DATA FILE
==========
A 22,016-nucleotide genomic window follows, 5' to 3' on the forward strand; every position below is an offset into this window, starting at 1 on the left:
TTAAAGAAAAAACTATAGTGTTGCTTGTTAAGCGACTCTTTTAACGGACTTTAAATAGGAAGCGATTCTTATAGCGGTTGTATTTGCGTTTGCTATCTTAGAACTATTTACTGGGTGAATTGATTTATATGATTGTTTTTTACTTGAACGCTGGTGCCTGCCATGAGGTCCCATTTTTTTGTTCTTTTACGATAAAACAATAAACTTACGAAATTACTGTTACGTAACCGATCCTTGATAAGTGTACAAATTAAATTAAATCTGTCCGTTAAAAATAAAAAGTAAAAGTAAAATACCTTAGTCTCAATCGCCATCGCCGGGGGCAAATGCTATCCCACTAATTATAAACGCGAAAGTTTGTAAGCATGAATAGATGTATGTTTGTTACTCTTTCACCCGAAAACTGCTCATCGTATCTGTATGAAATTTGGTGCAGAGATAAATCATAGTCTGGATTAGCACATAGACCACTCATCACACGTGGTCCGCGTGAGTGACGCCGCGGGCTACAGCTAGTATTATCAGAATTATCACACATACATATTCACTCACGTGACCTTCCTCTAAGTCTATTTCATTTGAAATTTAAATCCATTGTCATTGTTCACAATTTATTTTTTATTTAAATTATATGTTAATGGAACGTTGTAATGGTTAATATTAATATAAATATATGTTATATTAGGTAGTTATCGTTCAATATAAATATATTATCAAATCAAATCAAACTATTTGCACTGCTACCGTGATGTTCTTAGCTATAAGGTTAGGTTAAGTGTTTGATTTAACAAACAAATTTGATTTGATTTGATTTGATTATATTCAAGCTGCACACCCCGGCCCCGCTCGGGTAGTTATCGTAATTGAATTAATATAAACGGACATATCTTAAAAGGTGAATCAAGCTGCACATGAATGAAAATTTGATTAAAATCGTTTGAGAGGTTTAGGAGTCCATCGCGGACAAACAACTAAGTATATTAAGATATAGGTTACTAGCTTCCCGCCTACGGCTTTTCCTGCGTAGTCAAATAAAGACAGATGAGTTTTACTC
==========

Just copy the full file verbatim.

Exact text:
A 22,016-nucleotide genomic window follows, 5' to 3' on the forward strand; every position below is an offset into this window, starting at 1 on the left:
TTAAAGAAAAAACTATAGTGTTGCTTGTTAAGCGACTCTTTTAACGGACTTTAAATAGGAAGCGATTCTTATAGCGGTTGTATTTGCGTTTGCTATCTTAGAACTATTTACTGGGTGAATTGATTTATATGATTGTTTTTTACTTGAACGCTGGTGCCTGCCATGAGGTCCCATTTTTTTGTTCTTTTACGATAAAACAATAAACTTACGAAATTACTGTTACGTAACCGATCCTTGATAAGTGTACAAATTAAATTAAATCTGTCCGTTAAAAATAAAAAGTAAAAGTAAAATACCTTAGTCTCAATCGCCATCGCCGGGGGCAAATGCTATCCCACTAATTATAAACGCGAAAGTTTGTAAGCATGAATAGATGTATGTTTGTTACTCTTTCACCCGAAAACTGCTCATCGTATCTGTATGAAATTTGGTGCAGAGATAAATCATAGTCTGGATTAGCACATAGACCACTCATCACACGTGGTCCGCGTGAGTGACGCCGCGGGCTACAGCTAGTATTATCAGAATTATCACACATACATATTCACTCACGTGACCTTCCTCTAAGTCTATTTCATTTGAAATTTAAATCCATTGTCATTGTTCACAATTTATTTTTTATTTAAATTATATGTTAATGGAACGTTGTAATGGTTAATATTAATATAAATATATGTTATATTAGGTAGTTATCGTTCAATATAAATATATTATCAAATCAAATCAAACTATTTGCACTGCTACCGTGATGTTCTTAGCTATAAGGTTAGGTTAAGTGTTTGATTTAACAAACAAATTTGATTTGATTTGATTTGATTATATTCAAGCTGCACACCCCGGCCCCGCTCGGGTAGTTATCGTAATTGAATTAATATAAACGGACATATCTTAAAAGGTGAATCAAGCTGCACATGAATGAAAATTTGATTAAAATCGTTTGAGAGGTTTAGGAGTCCATCGCGGACAAACAACTAAGTATATTAAGATATAGGTTACTAGCTTCCCGCCTACGGCTTTTCCTGCGTAGTCAAATAAAGACAGATGAGTTTTACTC